Sunday, 2 January 2011

My UX roots

Just a quick post for now :) I've started a mentorship with Ian Fenn, the award-winning veteran UX specialist and Director of the The Information Architecture Institute and very kind person who has taken me on as part of the IA mentorship scheme.

Here's Ian's bio:

I'm not sure I could have been anything other than an information architect. Even the first two letters of my given name correspond with the initials of the role. My first career was in computer support at the sharp end of HCI. A second career in radio journalism taught me how to organise and prioritise information. Work as a comedy producer gave me an insight into everything else.

I've worked in the field for thirteen years now, and have been a freelance consultant for six. Past employers and clients include the BBC, BT plc, LexisNexis, Virgin Media, Sapient, M&C Saatchi, and others. I am co-founder of AXLIB, an open source library of design components for the prototyping tool Axure RP.

A regular contributor to local events in London and former UK Country Ambassador for EuroIA, I've also travelled long distances to conferences elsewhere, particularly in the USA, where I'm a regular attendee of the IA Summit. This year I attended the inaugural UX LX in Lisbon, and will shortly be at IDEA in Philadelphia. Next year I'm down for the first UX Hong Kong and hope to finally participate in UX Australia.

For more on my career and UX community involvement to date, please visit

We met just before the Christmas break and amongst other things Ian recommended that we kick things off by me reading the book Undercover User Experience Design. I've just had a look at my email and it looks like the book will be arriving on Tuesday. I am very excited and happy that Ian has agreed to mentor me. I'll share more details about it soon, but for now I'll leave you with the manifesto from the book :) I mean who doesn't love a good manifesto?

The undercover manifesto

Excerpt from Chapter 1: Going undercover.

“We believe in going undercover. We don’t mean you should skulk around in the dark. As an undercover user experience designer, your mission is to get people excited about UX without them realizing what you’ve done. Unless you’re an expensive consultant or a senior manager, you won’t do this by knocking on the CEO’s door and demanding change. User experience design is disruptive. It asks difficult questions. Good-enough managers in good-enough companies don’t want you to rock the boat; they’re busy worrying about meeting next month’s targets.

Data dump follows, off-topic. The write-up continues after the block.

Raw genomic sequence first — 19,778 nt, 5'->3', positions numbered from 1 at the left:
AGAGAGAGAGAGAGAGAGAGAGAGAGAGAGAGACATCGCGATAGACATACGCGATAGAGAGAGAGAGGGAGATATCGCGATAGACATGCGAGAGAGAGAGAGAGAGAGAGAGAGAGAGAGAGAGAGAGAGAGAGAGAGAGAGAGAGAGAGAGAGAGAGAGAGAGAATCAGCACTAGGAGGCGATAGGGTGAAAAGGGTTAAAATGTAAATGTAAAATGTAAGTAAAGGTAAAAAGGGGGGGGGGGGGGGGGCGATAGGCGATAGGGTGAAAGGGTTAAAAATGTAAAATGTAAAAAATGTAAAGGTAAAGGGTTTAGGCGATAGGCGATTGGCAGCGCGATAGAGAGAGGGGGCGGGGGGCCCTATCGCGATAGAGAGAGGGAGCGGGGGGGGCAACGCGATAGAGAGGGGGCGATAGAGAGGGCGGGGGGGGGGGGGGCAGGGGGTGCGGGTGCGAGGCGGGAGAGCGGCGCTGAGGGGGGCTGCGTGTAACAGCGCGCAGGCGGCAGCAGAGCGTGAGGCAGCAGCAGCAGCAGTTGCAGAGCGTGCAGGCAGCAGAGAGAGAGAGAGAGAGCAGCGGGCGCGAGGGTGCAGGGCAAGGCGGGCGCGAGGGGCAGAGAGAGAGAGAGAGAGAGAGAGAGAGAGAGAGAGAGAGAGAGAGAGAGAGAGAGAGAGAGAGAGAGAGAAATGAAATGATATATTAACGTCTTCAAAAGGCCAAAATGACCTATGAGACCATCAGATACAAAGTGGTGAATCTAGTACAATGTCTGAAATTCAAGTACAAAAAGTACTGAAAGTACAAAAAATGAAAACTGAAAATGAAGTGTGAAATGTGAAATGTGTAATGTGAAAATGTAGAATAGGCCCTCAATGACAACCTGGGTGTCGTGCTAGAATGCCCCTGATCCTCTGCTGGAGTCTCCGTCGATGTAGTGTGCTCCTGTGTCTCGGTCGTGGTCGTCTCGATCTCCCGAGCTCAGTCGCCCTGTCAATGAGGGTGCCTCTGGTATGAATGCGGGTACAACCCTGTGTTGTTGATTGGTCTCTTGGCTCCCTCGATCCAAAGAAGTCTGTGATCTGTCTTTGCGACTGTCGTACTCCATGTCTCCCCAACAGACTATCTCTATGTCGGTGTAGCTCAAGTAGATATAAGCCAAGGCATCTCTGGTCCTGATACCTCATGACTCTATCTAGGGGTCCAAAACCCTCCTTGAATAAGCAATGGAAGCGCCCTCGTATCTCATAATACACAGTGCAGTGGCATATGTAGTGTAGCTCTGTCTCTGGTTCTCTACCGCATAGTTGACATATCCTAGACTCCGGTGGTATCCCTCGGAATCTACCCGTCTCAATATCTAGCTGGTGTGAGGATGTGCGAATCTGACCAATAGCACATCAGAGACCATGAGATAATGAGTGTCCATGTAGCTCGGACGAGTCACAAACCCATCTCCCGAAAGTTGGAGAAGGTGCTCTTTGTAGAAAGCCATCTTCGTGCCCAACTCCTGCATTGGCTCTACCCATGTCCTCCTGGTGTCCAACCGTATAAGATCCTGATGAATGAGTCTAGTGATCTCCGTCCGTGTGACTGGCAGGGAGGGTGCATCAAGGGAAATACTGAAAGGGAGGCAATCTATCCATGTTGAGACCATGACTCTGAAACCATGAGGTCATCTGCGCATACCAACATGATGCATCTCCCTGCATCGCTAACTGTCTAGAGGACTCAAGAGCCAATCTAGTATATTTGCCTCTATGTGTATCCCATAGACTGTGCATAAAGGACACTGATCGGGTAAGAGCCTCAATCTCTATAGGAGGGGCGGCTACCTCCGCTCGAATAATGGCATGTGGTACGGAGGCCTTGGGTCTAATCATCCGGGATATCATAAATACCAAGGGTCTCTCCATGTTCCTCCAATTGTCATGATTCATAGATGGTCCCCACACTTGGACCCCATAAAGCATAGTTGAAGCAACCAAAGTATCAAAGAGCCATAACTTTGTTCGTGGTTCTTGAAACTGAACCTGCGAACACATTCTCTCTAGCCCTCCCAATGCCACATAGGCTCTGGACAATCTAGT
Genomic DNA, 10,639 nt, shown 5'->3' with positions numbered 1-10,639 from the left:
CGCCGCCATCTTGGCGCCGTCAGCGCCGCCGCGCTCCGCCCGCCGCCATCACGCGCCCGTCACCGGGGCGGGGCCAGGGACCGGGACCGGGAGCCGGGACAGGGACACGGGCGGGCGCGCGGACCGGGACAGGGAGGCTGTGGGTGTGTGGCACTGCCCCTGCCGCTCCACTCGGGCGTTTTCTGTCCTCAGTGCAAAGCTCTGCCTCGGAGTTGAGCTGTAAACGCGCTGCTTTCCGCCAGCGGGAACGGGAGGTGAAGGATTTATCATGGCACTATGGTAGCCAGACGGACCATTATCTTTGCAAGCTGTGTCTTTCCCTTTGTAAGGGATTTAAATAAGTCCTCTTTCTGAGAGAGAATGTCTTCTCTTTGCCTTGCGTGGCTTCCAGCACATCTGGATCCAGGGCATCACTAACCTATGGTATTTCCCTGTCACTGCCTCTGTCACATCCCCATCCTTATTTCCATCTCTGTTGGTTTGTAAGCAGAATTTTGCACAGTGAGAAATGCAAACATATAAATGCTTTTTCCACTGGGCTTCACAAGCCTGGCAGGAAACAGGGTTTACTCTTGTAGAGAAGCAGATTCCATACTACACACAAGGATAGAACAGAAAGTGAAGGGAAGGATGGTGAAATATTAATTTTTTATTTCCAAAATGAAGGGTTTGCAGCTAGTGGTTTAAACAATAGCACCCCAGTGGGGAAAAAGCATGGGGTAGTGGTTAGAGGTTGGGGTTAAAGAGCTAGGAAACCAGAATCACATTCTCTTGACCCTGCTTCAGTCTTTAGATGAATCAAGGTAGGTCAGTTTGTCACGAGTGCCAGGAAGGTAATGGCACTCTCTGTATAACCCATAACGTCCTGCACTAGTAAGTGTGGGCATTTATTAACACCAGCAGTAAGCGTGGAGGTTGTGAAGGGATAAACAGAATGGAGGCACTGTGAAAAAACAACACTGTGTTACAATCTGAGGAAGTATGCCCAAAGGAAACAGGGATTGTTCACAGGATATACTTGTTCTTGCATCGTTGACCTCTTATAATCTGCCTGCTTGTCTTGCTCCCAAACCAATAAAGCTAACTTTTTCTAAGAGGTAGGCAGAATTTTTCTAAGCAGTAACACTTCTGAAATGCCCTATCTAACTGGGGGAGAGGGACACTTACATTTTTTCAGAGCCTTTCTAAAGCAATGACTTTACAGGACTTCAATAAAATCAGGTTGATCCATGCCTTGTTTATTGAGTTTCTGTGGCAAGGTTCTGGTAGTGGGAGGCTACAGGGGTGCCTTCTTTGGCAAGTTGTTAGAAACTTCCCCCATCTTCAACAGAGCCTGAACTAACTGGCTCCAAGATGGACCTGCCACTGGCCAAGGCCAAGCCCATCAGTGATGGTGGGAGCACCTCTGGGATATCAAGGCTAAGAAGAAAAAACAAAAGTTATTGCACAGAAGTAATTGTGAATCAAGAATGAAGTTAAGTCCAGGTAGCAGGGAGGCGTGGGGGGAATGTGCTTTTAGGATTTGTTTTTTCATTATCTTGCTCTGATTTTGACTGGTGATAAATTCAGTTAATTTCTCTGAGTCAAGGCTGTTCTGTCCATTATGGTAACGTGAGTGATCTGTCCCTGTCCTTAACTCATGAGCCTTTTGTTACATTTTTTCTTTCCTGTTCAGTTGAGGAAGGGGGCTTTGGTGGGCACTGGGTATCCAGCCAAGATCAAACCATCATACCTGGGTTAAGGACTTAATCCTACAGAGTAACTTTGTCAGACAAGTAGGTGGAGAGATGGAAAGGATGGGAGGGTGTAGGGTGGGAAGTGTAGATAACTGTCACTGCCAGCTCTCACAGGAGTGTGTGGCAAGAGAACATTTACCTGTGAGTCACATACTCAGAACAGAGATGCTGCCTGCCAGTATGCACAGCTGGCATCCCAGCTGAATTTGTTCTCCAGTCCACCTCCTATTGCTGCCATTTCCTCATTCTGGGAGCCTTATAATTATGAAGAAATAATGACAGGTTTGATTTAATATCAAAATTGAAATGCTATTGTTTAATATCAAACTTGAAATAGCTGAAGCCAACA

We believe in introducing UX from the ground up. Sneak UX into your daily work, prove its value, and spread the message. Results are more persuasive than plans.

We believe change comes through small victories. Putting users at the heart of a business is a huge cultural change. It takes years. But you’ll be surprised what you can achieve with focus, patience, and persistence.

We believe in delivery, not deliverables. Some people practice user-scented design, not user-centered design. They churn out documents—sitemaps, wireframes, specifications—but they’re not interested in what happens next. UX is a mindset, not a process—it lasts all the way until the site is live, and after.
We believe good design today is better than great design next year. There’s no such thing as perfection in design, particularly on a medium as fluid as the web. You’re not here to impress other designers; your job is to make your users’ lives better.

We believe in working with people, not against them. Just as we empathize with users, we must respect and understand our colleagues. We reject elitism and accept that compromise is healthy. Passion is fine; zealotry is not.

We believe in action, not words. Introducing UX into your company is a lot of work. No one will do it for you, so you’d better get cracking. Remember, it’s often easier to get forgiveness than permission.”

No comments:

Post a Comment

Real Time Web Analytics